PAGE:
Scientists have known for hundreds of years that plants respond to light in a variety of ways. But the results of a new University of Florida study tell them how specific light wavelengths can manipulate volatile compounds that control aroma and taste in several high-value crops, including petunia, tomato, strawberry, and blueberry.
And their findings open the door to more studies into ways light may someday be used to improve the flavor and nutritional content of fruits, vegetables and herbs, even the scent of flowers, said Thomas Colquhoun, an assistant professor in environmental horticulture at UF and lead author of the study that was published online by the journal Postharvest Biology and Technology.
The team began with petunia cuttings, exposing them to narrow bandwidth LED light in varying wavelengths. They found that a key floral volatile called 2-phenylethanol increased when the plant was exposed to red and far-red treatments (far-red is a hue so far on the color spectrum that humans can’t detect it, but plants can).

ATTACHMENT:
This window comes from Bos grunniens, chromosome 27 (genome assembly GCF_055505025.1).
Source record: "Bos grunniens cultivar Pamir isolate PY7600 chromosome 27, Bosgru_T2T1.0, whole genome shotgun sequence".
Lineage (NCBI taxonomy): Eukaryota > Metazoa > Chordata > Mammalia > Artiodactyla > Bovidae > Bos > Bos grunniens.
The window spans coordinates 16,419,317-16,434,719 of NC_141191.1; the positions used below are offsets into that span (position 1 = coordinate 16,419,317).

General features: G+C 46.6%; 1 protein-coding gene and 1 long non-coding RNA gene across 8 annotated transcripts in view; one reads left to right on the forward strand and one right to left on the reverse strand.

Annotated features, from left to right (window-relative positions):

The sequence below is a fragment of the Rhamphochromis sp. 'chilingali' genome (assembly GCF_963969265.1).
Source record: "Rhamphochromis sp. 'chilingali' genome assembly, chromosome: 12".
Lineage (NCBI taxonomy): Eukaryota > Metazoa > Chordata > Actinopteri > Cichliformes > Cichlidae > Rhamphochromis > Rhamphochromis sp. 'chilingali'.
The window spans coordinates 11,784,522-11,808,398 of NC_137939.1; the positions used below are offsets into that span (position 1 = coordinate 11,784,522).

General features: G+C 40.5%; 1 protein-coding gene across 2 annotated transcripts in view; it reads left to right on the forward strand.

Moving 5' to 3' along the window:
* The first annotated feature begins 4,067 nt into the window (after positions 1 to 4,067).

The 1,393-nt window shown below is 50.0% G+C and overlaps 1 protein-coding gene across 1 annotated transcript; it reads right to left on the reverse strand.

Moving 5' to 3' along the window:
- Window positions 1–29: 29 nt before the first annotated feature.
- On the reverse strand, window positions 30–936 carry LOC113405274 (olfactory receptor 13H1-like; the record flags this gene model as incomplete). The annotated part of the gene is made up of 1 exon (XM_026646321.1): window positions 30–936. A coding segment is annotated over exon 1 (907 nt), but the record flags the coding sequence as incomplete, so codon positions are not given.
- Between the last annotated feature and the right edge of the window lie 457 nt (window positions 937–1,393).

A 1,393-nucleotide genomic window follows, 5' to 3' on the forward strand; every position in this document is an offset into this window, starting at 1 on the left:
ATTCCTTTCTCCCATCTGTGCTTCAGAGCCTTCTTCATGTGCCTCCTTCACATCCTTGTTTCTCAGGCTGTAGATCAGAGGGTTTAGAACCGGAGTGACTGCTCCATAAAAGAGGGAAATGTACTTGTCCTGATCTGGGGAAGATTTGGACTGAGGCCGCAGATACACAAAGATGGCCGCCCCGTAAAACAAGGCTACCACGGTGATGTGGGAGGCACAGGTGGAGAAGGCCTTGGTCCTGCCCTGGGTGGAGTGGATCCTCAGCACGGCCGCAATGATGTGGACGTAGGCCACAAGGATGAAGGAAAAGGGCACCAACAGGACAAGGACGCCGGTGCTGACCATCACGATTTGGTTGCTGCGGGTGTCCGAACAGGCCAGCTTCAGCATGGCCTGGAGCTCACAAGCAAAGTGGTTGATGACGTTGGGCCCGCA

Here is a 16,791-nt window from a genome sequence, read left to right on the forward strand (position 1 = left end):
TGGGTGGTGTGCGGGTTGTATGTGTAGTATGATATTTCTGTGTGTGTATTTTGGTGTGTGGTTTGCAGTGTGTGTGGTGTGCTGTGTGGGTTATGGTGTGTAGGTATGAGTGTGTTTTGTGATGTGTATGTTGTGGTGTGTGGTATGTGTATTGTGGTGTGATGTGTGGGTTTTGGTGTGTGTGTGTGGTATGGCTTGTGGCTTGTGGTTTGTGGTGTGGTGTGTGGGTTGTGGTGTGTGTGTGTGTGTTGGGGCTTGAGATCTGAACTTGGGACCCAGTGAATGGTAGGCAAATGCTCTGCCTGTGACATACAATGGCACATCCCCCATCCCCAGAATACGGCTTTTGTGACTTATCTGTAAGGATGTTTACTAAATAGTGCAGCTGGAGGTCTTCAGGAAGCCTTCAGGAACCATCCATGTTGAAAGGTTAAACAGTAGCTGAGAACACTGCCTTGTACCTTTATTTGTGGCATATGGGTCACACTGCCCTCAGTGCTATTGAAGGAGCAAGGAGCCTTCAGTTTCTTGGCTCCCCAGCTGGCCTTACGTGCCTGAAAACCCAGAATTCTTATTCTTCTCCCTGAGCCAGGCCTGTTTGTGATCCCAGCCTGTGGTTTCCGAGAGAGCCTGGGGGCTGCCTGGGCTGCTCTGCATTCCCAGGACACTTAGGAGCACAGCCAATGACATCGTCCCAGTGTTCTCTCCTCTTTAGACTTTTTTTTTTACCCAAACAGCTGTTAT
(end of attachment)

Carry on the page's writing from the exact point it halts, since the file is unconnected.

They conducted similar tests on tomato, strawberry and blueberry, finding that flavor volatiles in each of those fruits could be manipulated with light. Blueberry volatiles changed the least, but the changes were still statistically significant, said Kevin Folta, chairman of UF’s horticultural sciences department.
The technology will likely find its way into grocery store produce sections, greenhouses, and food companies involved in postharvest handling and shipping, Folta said.
And consumers might someday find the technology used in their homes, as well.
“You might even see it used in your refrigerator — instead of you closing the door and the light goes out, you’ll close the door and the light goes on,” Folta said. “And it’ll all happen in a way that positively influences the flavor profiles of food.”
The team is now working with UF dentistry professor and taste expert Linda Bartoshuk on a National Institutes of Health-funded study that will test whether consumers can taste differences in light-treated fruit.
The UF research team also included Michael Schwieterman, a graduate student in the plant molecular and cellular biology program; Jessica Gilbert, a graduate student in horticultural sciences; Elizabeth Jaworski, Kelly Langer, Correy Jones, Gabrielle Rushing and Tia Hunter, undergraduate students in environmental horticulture; James Olmstead, an assistant professor in horticultural sciences; and David Clark, a professor in environmental horticulture and director of the Institute for Plant Innovation.